Monday, October 5, 2009

The Armed Forces Day

Before the democratic reform took place in Indonesia on May 1998, I always have mixed feelings on the armed forces.

On the one hand, I was aware that Indonesia needs a strong armed forces to protect and defend sovereignty from any attacks by foreign or domestic enemies. And the fact shows that since our independence the armed forces has played leading role in driving away enemy attacks.
On the other hand, I am very sick and tired of the dominant roles of the military officials in almost every thing that goes on in Indonesia, in which they were used as a tool by the authoritarian regime at that time to maintain power.

10 years after the reform, the armed forces’ role in civilian life has decreased significantly, and civilians played most of the major roles in society.
However, the demilitarization process has gone too far, for example drastic cuts in budget has unable the armed forces to maintain their equipments causing frequent air crashes killing many well and expensively trained officers.

Today, 5 October, the armed forces celebrate its 64th anniversary, and I hope that the government, the parliament and every one in Indonesia would realize that we need a strong armed forces to protect and defend our country and people, therefore obviously we should treat them properly and provide them with what they need so that they can do their job properly.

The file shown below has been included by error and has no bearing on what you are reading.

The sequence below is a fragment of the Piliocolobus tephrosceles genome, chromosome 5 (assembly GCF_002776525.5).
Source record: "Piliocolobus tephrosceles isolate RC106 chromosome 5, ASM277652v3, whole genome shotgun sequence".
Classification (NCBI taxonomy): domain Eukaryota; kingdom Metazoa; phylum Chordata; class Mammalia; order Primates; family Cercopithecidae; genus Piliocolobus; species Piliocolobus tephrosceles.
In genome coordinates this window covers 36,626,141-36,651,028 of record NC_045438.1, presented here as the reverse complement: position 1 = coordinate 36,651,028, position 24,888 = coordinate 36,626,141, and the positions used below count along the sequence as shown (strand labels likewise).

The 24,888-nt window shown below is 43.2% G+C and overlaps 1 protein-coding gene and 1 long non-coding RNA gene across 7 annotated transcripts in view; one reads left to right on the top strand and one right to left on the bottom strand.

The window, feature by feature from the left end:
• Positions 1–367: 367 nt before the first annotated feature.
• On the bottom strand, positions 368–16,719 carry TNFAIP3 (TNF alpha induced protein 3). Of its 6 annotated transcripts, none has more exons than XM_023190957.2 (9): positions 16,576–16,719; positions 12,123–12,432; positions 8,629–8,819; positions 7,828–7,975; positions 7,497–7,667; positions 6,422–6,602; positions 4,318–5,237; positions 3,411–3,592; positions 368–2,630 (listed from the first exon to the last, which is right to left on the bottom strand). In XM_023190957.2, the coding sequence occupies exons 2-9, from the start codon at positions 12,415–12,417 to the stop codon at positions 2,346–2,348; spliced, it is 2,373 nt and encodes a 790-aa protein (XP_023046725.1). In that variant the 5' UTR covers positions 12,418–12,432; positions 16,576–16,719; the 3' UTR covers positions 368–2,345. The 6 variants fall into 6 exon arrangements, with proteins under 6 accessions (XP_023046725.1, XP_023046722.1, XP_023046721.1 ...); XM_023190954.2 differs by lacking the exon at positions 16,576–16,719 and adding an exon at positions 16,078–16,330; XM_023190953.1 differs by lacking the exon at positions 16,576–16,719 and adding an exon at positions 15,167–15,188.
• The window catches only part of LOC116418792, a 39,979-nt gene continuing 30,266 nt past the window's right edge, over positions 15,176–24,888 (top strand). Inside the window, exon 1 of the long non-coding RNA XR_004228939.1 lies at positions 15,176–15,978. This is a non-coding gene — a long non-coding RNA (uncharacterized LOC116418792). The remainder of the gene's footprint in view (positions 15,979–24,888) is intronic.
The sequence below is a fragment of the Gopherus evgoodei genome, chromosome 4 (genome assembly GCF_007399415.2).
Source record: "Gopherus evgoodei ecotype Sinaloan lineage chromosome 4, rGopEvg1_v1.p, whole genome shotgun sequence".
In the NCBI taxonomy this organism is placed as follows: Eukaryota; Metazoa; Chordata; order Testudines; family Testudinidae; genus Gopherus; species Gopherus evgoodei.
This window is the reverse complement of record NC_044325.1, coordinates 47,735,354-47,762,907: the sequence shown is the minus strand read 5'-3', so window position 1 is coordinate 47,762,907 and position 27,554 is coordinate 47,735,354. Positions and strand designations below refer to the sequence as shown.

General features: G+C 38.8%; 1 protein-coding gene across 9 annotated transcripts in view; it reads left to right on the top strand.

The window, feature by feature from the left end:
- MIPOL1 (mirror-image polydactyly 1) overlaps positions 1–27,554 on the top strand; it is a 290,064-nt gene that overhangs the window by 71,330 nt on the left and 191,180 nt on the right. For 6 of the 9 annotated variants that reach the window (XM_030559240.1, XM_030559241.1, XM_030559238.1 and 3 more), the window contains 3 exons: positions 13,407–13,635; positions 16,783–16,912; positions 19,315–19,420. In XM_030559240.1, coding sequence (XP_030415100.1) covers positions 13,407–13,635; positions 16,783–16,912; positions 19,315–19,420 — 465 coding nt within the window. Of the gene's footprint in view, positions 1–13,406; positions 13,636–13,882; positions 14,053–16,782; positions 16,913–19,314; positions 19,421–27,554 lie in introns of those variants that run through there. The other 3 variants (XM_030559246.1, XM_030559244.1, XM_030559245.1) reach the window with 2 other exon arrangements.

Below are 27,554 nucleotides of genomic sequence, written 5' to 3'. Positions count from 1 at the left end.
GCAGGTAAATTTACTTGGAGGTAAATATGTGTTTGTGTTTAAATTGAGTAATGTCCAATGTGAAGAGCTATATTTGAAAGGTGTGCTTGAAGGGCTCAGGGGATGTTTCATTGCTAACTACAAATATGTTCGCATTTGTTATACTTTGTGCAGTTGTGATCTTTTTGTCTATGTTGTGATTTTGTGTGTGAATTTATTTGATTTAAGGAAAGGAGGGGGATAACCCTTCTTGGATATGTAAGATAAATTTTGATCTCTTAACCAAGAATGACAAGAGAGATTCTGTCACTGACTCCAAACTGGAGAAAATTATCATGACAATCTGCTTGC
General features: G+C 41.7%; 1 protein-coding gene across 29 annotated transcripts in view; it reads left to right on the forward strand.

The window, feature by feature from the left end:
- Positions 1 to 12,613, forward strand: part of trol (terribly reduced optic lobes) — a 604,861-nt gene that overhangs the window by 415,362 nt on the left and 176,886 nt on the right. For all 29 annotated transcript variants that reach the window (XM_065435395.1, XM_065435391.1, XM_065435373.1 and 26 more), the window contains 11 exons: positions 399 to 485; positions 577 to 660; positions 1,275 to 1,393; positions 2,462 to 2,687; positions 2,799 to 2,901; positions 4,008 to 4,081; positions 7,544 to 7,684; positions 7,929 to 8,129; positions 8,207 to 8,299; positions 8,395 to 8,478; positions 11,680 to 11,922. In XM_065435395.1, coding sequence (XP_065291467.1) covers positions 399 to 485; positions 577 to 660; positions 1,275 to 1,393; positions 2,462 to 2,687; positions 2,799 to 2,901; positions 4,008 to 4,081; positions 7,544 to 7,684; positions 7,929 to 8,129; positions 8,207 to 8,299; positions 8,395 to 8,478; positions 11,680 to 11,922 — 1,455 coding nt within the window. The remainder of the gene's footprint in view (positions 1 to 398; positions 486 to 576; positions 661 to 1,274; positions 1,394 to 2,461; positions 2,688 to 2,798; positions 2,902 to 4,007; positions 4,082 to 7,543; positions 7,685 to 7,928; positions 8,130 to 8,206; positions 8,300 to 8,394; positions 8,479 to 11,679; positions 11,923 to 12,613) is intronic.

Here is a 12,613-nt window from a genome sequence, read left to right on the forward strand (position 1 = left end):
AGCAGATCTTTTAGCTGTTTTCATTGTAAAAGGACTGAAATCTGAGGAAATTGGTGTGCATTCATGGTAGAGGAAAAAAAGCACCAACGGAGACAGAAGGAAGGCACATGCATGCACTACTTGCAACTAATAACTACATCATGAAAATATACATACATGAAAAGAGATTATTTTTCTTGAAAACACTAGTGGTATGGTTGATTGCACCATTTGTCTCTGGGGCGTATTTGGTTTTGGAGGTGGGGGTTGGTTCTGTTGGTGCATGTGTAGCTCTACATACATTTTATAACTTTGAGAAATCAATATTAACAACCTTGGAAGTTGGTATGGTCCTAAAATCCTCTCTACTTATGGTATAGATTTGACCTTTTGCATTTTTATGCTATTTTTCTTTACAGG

LONG LIVE THE INDONESIAN ARMED FORCES!

5 comments:

Ron said...

I strongly agree with you, keep them equiped.

H. Nizam said...

Ron,
Yes, every armed forces should be well trained and equipped.

Duckham said...

The perception outside Indonesia often seems to be that nothing has changed with regard to the Indonesian Armed Forces. This seems to be especially true of Australians. I have been blogging on the My Telegraph site and there you find insistence that nothing has changed in Indonesia with reference to the military and/or corruption. It is going to take more effort in publicising change I think to win the 'perception battle'.

H. Nizam said...

Duckhams,
I am very glad to hear you comment.
I have visited your interesting blog and I'll check your 'My Telegraph' site.
I agree that the military is still the most powerful organization in Indonesia. This is understandable because they are very disciplined and very committed to their doctrine.
I also agree that corruption still exists like in the past.
However, the difference is that since the so called Reformasi 11 years ago (almost) everything is far more transparent. Although law enforcement; and justice still needs lots of improvements, at least the condition is more conducive for doing so.

fajar said...

nice info